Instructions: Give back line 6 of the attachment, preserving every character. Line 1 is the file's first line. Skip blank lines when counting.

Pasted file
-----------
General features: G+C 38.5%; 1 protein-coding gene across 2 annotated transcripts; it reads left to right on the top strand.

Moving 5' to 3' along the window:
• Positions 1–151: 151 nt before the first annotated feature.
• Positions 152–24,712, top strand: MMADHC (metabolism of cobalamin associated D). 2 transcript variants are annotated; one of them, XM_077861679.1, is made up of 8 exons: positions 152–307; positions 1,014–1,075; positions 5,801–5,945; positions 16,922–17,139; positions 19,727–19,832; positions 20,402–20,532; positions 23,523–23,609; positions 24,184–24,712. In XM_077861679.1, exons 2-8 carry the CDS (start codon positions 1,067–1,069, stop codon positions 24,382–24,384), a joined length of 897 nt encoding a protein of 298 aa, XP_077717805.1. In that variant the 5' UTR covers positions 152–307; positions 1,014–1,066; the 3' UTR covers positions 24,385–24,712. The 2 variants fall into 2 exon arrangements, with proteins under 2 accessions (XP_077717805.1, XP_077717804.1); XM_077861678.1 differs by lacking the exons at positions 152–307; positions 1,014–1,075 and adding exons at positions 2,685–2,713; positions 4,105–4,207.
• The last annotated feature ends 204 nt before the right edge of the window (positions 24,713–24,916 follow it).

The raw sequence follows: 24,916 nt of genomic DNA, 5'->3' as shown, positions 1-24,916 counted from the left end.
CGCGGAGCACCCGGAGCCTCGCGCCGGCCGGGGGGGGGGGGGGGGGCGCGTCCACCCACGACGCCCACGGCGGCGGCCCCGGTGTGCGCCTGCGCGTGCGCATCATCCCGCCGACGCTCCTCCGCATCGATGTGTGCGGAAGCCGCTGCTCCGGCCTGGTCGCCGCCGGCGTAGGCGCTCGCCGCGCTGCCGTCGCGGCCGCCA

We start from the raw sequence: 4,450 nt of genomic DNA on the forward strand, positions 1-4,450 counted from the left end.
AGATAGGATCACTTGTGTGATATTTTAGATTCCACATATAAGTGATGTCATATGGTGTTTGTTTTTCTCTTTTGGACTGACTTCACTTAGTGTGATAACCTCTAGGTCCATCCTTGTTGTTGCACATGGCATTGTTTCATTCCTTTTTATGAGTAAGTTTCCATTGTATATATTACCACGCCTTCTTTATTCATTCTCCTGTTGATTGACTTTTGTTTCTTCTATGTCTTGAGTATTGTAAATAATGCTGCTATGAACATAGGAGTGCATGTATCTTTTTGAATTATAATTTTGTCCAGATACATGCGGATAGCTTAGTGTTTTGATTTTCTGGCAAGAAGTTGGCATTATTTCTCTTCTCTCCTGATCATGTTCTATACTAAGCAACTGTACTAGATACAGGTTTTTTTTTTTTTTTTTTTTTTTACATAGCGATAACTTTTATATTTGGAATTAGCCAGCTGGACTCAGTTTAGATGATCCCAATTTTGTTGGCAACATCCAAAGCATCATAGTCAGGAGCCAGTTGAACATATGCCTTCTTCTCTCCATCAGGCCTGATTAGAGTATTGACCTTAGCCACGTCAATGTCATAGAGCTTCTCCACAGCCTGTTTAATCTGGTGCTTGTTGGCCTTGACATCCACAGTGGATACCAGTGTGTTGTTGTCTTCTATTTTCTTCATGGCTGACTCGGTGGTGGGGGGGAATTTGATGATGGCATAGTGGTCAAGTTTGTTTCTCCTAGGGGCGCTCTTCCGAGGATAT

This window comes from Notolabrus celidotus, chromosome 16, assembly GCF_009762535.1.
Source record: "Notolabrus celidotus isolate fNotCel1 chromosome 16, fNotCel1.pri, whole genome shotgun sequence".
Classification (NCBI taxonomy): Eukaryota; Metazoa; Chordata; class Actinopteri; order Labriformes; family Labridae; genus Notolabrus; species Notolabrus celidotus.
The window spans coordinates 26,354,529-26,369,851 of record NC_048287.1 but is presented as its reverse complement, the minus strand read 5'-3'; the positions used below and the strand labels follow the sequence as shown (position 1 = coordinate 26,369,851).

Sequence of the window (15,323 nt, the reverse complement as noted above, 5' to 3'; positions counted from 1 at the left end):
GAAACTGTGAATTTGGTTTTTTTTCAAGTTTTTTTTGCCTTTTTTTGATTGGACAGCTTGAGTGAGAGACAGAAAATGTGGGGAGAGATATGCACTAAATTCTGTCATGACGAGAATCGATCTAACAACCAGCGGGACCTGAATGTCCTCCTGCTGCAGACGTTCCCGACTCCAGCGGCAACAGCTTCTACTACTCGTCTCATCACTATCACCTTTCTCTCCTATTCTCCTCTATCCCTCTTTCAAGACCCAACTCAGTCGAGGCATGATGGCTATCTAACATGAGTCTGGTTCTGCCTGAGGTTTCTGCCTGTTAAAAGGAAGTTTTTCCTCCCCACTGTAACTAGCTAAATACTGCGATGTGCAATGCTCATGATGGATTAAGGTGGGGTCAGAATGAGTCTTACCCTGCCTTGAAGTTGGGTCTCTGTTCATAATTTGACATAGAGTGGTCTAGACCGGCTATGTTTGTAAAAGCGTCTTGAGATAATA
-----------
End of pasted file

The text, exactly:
The raw sequence follows: 24,916 nt of genomic DNA, 5'->3' as shown, positions 1-24,916 counted from the left end.